As temperatures rise, so does the damage, which includes crop failures, increasing ocean acidity that would wipe out species and rising sea levels that will erase island states, U.N. reports said.

The Organisation for Economic Cooperation and Development said global average temperatures could rise by 3-6 degrees by the end of the century if governments failed to contain emissions, bringing permanent destruction to ecosystems.

The International Federation of Red Cross and Red Crescent Societies, the world's largest disaster relief network, saw the Durban deal as a collective failure to stem the destruction caused by climate change on the world's most vulnerable people.

"It is frankly unacceptable we cannot all agree when so many lives are at stake," Bekele Geleta, the group's secretary general said in a statement.

Selwin Hart, chief negotiator for an alliance of small island states, took some heart, however, that at least there was agreement to keep on talking: "I would have wanted to get more, but at least we have something to work with," he said.

"All is not lost yet."

(Additional reporting by Nina Chestney, Barbara Lewis and Agnieszka Flak in Durban; Editing by Alastair Macdonald)

Carbon Markets Still On Life Support After Climate Deal
Nina Chestney and Jeff Coelho PlanetArk 14 Dec 11;

Carbon markets are still on life support after a U.N. climate deal agreed in South Africa on Sunday put off some big decisions until next year and failed to deliver any hope for a needed boost in carbon permit demand.

A package of accords agreed after marathon U.N. talks in Durban extended the 1997 Kyoto Protocol, the only global pact enforcing carbon cuts, allowing five more years to finalize a wider deal which has so far eluded negotiators.

Kyoto's first phase, which is due to expire at the end of next year but now will extend until 2017, imposed limits only on developed countries, not emerging giants like China and India. The United States never ratified it.

Many traders and analysts said the agreement will do little for carbon prices which are at record lows, as the two main European Union and U.N.-backed markets are stricken by flagging investments, an oversupply of emissions permits and worries about an economic slowdown.

"It's a sedative situation, in which a sick market needs a cure and instead of deciding which cure to use, the doctors keep using pain relief to gain more time to make the final prognosis," said Jacopo Visetti, carbon trader at AitherCO2.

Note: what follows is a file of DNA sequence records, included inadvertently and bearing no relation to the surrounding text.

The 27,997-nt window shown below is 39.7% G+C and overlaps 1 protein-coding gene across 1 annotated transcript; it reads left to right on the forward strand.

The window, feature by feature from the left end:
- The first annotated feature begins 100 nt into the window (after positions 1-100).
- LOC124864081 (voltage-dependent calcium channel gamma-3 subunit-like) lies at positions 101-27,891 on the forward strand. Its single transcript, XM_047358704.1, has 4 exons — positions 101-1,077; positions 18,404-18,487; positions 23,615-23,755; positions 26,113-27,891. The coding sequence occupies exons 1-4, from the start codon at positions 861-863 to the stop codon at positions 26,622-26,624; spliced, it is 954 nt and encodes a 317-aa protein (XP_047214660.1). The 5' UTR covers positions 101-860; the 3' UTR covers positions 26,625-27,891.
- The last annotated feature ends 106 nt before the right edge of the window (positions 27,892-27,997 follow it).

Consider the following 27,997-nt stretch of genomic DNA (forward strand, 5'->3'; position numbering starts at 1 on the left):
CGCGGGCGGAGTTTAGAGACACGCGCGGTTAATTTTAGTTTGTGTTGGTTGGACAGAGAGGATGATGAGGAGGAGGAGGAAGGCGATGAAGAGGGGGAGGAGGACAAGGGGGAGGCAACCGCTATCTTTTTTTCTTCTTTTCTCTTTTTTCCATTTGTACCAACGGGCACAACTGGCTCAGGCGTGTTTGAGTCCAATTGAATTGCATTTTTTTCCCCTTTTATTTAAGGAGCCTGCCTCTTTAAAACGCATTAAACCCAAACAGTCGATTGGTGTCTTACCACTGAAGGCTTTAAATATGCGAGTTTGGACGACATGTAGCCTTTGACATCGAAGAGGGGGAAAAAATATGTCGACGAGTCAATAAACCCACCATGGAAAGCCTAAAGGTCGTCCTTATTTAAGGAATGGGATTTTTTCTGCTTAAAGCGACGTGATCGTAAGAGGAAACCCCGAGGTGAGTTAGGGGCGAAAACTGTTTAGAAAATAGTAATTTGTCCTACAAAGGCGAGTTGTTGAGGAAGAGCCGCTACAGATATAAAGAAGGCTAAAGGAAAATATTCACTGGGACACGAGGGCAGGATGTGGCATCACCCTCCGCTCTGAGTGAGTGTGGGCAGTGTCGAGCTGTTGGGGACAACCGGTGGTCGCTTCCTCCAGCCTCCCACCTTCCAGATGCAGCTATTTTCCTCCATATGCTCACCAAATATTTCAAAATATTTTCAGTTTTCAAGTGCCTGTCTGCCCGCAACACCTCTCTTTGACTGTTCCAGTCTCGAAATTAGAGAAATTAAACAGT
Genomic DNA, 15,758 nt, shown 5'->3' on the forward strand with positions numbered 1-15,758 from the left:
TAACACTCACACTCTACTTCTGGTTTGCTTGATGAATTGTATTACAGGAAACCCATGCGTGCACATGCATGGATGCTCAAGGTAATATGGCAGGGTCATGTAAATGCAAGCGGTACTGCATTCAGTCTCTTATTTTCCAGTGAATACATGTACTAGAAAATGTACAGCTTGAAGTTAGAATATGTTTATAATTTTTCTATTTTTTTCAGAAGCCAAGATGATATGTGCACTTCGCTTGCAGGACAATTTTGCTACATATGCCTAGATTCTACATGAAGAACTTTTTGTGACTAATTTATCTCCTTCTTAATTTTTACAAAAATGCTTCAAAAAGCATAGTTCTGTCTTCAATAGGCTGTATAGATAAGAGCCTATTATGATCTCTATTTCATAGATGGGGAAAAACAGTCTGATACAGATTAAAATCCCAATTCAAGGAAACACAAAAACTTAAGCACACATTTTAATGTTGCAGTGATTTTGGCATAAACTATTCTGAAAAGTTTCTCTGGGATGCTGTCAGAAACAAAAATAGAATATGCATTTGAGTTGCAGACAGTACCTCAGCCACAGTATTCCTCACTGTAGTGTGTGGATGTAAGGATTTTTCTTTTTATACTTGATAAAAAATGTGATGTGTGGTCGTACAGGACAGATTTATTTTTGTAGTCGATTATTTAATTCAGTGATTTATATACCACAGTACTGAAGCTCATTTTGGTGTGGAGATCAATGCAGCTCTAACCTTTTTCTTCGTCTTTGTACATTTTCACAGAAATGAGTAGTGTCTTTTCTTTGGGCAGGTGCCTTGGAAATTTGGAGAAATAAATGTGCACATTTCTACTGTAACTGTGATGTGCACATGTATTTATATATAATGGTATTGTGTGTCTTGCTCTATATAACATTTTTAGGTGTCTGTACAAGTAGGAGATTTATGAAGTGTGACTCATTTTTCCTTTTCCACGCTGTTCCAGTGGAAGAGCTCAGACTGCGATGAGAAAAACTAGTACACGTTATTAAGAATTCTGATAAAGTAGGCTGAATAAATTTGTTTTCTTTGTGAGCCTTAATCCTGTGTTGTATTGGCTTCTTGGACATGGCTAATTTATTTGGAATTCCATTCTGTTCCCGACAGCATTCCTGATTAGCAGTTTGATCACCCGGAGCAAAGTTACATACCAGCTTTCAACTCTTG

The deal gave a positive signal to investors uncertain about the fate of Kyoto's Clean Development Mechanism (CDM), which gives developed nations and firms carbon offsets in return for investing in carbon-cutting projects in poor nations.

New investment in the CDM fell last year to just a fifth of its record high in 2007 of $7.4 billion as many clean energy project developers and traders scaled back their activities.

"We are more encouraged than we were last week," said Ian Simm, chief executive at Impax Asset Management, which has just over 2 billion pounds under management and invests in environmental markets.

"It confirms that there will be parts of the world that will continue to accelerate the development of markets for cleaner technology," he said.

But carbon offsets under the CDM, so-called certified emission reductions, were trading just above 5 euros a tonne on Monday, near record lows.

Many observers are doubtful of a rebound in demand for the permits.

"Thanks to Durban, the CDM will live to see another day, but demand for credits for these projects is lackluster," said Jonathan Grant, director of carbon markets and climate policy at PricewaterhouseCoopers.


"Carbon markets are expected to stay in the doldrums, because of oversupply in the (European carbon) market as a result of the recession," Grant said.

The world's biggest carbon market, the EU's emissions trading scheme, caps the emissions of some 11,000 polluting power firms and industrial plants in 30 countries.

EU carbon prices have lost over half their value since June mainly due to economic growth concerns and over-supply, trading around record low levels below 8 euros a tonne on Monday.

Durban's deferral of some key decisions on new market mechanisms until next year left many frustrated.

"(It's) impossible to take any longer-term decisions," said Per Lekander, an analyst at Swiss bank UBS. "You don't know what to do and what (is the) validity of different instruments."

Without major emitting nations spelling out their emission reduction targets, the deal will do little to spur demand in carbon markets, already oversupplied with hundreds of millions of permits and international credits.

"It's an agreement between parties to arrange another agreement. It is more or less like a mother that tells her child 'ok, we will do it,'" said Matteo Mazzoni, carbon analyst at Nomisma Energia in Italy.

Instead, carbon prices are expected to be driven more by European growth prospects.

"It's possible that carbon prices have seen their floor. But the positive momentum given by Durban can only be sustained if the resolution on the European debt crisis continues on the right path," analyst Emmanuel Fages at Societe Generale said. "The uncertainty remains."

Trevor Sikorski, head of carbon research at Barclays Capital, said: "Supply is still the fundamental problem." He estimated a surplus of over a billion EU and international carbon credits during the period 2008-2012.

He expects the EU carbon market to be oversupplied through 2020, though sees some chance of carbon prices bouncing when big European utilities start hedging their sales of carbon-intensive power generation for 2013.

"A sustained increase in prices is probably not going to happen until the end of next year," Sikorski said.

(Editing by Jason Neely)